Over the past year, schools, parks and public safety agencies have faced uncertainty in light of dwindling tax revenues. Now local libraries are on the chopping block and residents are more than a little upset about it.
The Sonoma County Library has begun union negotiations, proposing staff cutbacks and reductions of library hours throughout the county, with a goal of saving $250,000 in the 2011-2012 fiscal year.
In a position paper released earlier last month, library management proposed cutting regional branch hours back to 40 hours per week, and cutting public service substitute positions, effective July 31.
At the Rohnert Park-Cotati Regional Library, hours would be slashed two hours on Tuesday, opening at noon instead of 10 a.m., two hours on Wednesday, closing at 6 p.m. instead of 8 p.m. and closed completely on Mondays. Other regional branches are exploring thier own versions of 12-hour cuts.
"The cuts are proposed to be in place by July 31," said Nancy Kleban, branch manager for the Cotati-Rohnert Park branch. "It's clear that we need to cut back hours, but we'd like to do it in a way that best provides for the public's needs."
Monday afternoon, Kleban had a stack of flyers ready to hand out to those people concerned about the cuts.
"Do these days and hours work with your library schedule? Do you want the library open when you need it?" the flyer read. "The planned schedule means that the libraries will only be open three mornings a week, two nights a week and closed on Mondays."
Kleban said between 20,000 an 25,000 residents use the library in Rohnert Park each month. And, with summer coming and school letting out, it's about to get busier.
"We're a busy branch, and we have a great summer reading program," Kleban said.
Since 2009, the Sonoma County Library system has lost over $1.5 million in revenues and Commissioners estimate that state funding cuts and reduced property taxes will slash over $600,000 from the 2012 budget.
But, acourding to county administrators, the cutbacks are subject to several rounds of union negotiations, and the details are not yet set in stone.
"We've presented a proposal to the union, so the ball is in their court and there's no discussion items on Monday's [Library Commission Meeting] agenda," said Sandra Cooper, Director of the Sonoma County Library.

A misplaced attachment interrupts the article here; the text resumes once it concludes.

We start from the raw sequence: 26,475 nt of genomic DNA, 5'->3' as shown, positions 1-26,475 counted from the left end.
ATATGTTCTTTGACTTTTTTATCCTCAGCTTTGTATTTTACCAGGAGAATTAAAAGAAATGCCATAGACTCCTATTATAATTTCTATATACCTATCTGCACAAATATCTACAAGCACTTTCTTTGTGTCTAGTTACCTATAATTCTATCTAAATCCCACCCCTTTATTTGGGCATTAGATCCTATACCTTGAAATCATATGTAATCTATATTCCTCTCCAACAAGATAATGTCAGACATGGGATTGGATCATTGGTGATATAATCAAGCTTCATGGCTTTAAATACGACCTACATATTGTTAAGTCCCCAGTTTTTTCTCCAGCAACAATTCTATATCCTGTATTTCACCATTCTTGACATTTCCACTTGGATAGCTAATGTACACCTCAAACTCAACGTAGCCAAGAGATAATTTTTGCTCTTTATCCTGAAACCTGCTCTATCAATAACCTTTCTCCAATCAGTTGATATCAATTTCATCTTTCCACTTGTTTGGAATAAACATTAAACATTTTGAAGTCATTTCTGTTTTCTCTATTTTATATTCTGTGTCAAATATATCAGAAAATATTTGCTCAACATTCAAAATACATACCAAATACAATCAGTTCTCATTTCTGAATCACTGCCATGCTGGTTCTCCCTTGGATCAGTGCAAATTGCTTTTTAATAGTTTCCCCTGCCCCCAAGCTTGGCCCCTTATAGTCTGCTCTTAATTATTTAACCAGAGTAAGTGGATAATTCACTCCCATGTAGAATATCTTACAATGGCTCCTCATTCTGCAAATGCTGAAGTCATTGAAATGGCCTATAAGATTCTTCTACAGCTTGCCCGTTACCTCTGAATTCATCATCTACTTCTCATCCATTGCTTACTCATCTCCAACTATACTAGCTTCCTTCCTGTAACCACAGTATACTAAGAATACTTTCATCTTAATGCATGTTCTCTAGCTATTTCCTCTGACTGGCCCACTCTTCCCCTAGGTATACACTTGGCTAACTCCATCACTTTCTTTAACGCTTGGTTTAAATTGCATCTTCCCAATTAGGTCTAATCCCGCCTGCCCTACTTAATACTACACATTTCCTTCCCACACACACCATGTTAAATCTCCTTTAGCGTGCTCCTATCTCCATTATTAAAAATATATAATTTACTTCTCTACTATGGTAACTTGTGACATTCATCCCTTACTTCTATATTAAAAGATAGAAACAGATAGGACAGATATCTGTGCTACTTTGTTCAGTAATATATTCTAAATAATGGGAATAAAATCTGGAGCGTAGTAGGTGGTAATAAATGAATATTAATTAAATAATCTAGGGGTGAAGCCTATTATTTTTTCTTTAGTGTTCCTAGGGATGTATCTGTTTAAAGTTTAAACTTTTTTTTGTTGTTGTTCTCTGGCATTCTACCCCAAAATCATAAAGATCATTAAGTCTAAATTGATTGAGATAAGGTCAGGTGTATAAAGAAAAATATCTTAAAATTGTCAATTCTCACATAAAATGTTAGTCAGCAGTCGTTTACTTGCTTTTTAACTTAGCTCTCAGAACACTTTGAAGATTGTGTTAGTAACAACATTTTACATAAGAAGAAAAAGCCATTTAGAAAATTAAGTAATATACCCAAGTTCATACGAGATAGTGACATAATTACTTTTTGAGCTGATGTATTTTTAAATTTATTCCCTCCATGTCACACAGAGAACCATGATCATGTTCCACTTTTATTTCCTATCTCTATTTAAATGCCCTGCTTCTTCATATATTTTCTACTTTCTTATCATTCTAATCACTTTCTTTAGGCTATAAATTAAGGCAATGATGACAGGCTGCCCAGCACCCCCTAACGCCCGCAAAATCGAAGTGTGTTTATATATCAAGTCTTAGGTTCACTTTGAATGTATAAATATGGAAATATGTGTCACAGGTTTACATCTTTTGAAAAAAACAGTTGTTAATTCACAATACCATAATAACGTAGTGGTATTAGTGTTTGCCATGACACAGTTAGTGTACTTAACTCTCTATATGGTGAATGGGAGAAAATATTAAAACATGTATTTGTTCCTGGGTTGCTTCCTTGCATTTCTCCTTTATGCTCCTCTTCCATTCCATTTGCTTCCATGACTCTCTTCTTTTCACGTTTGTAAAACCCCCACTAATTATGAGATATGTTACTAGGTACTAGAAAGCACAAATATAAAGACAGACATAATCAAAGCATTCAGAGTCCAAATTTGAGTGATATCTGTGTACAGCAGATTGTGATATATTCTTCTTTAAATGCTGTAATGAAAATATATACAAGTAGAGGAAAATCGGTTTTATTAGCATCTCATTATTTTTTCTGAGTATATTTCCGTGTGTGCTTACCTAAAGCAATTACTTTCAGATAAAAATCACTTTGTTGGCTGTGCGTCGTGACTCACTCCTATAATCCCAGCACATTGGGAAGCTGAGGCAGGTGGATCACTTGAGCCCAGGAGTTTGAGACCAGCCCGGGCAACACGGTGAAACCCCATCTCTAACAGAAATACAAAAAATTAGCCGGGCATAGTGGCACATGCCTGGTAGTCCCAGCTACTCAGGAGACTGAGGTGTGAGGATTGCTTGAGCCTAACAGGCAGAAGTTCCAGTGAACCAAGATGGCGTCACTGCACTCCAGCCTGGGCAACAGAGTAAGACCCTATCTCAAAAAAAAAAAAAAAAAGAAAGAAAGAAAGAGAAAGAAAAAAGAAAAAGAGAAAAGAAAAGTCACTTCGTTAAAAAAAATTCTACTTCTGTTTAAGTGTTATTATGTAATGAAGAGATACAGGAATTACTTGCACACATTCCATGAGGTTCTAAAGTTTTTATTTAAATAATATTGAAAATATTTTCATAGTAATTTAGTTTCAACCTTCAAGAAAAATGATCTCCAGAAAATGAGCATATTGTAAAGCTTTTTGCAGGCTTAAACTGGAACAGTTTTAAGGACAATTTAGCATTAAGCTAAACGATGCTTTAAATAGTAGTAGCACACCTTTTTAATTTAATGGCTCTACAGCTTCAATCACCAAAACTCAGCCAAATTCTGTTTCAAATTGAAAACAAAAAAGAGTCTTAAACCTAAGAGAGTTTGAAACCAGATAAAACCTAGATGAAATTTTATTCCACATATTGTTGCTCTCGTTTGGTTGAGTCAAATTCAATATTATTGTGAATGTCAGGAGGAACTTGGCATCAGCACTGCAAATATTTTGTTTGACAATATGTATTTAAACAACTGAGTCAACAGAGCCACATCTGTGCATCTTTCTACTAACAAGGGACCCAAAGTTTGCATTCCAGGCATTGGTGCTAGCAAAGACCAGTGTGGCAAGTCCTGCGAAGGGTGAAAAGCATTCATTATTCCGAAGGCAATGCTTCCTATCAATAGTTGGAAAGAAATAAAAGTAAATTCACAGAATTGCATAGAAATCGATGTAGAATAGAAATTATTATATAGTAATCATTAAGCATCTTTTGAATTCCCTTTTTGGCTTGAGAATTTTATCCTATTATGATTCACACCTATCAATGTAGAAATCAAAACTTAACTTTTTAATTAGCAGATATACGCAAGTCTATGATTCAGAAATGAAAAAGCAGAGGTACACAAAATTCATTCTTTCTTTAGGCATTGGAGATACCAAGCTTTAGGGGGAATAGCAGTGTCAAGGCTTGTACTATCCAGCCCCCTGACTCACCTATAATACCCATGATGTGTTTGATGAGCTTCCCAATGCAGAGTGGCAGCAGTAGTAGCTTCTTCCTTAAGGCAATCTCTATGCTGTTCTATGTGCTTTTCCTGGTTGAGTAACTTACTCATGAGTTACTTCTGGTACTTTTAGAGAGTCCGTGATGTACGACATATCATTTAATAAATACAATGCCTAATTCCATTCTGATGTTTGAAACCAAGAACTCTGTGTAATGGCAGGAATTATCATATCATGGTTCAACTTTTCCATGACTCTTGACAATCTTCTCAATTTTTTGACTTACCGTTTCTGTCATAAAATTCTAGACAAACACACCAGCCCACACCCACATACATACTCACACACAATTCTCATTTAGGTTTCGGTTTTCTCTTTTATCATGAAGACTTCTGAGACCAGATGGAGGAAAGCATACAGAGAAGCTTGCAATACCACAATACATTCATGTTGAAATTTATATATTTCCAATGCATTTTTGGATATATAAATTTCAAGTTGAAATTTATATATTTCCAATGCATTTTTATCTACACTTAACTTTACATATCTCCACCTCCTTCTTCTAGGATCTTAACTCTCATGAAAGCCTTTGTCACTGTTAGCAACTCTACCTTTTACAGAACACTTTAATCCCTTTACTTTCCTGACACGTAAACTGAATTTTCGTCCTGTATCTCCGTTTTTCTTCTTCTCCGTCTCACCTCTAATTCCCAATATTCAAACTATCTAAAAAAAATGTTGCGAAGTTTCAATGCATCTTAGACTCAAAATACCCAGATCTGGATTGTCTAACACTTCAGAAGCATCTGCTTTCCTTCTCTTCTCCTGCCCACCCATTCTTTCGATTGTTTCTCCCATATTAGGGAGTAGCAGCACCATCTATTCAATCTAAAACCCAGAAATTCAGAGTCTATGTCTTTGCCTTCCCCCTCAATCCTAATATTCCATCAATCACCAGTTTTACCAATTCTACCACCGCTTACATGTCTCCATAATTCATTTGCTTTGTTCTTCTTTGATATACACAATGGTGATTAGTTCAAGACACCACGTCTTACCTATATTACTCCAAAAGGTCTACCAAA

Responding to rumors that the cutbacks are scheduled for a vote in Monday's meeting, Cooper sent an email Friday morning to all library staff clarifying the long negotiation process ahead.
"The next steps will depend on what alternatives the Union wishes to offer as viable ways to close the $1.05 million gap," Cooper wrote.
"The change in work schedule is subject to the opportunity to bargain over the decision," added Kelly Tuffo, the Sonoma County Library Commission's negotiator.
"We're all expressing our opinions," Kleban said.
Though the details are not set in stone, local libraries will most certainly see cutbacks of some kind, as administrators struggle to balance the budget.
"It's confussing because [the proposed cutbacks] are only a small piece of what the commission will be developing to try and close the operating deficit of $1.05 million" Cooper said. "At some point we just can't ask the staff to keep working without the resources - they've been urging some sort of reduction in service hours because the workload has gotten so crazy."
Library patrons, especially parents, are bracing themselves for the loss of morning hours, which many spend attending reading groups with their pre-schoolers.
"This is definitely going to impact me," siad Harry Marcellus, 38, a Rohnert Park father of two. "Me and my children, my dad and my girlfriend all depend on the library becuase we don't have internet at home."
"I'm not working right now, so it's my only resource to look for a job," Marcellus added. "This is a big part of our everyday life."
Melissa Jarrell, also a resident of Rohnert Park, said she understands why the library has to cut hours.
"We're all cutting back in a lot of ways right now, I can understand why they have to do it," Jarrell said."It's the state, federal and local government."
Jonne Alderson, of Rohnert Park, said the issue was double-sided.
"You know, I understand the crisis, but the library is so important; reading is so important" she said. "It's a shame."
“It seems like there would be some other way they could cut costs without reducing the hours,” said Megan Morrone, a Petaluma mother of three, who said she came to the library nearly every day. “At our house, we like to have books coming and going and it's easy to reserve them online, then pick them up as I run my errands."
Doug Cisney, the Petaluma Library branch manager, said the reduced hours would mean that more employees would be available when the library was open. But still, he admitted, the proposal was hard to swallow, for both the community and library staff.
"You regret doing this because everybody needs the library," Cisney said. "But with the budget issues everyone is faacing, there's no choice."
He added that the library would try to save as many of the children's programs as possible.
Jenna Scott, who's studying at Sonoma State to be a teacher, said she disagrees with the cuts.
"It's importnat for kids to spend hours at the library reading and doing homework, and for those who need access to it to have it," she said.
The library commission is scheduled to meet Monday, April 4, but the revised hours and layoffs are not on the agenda. The 7 p.m. meeting is open to the public and will be held at the Central Library in Santa Rosa, at 211 E St.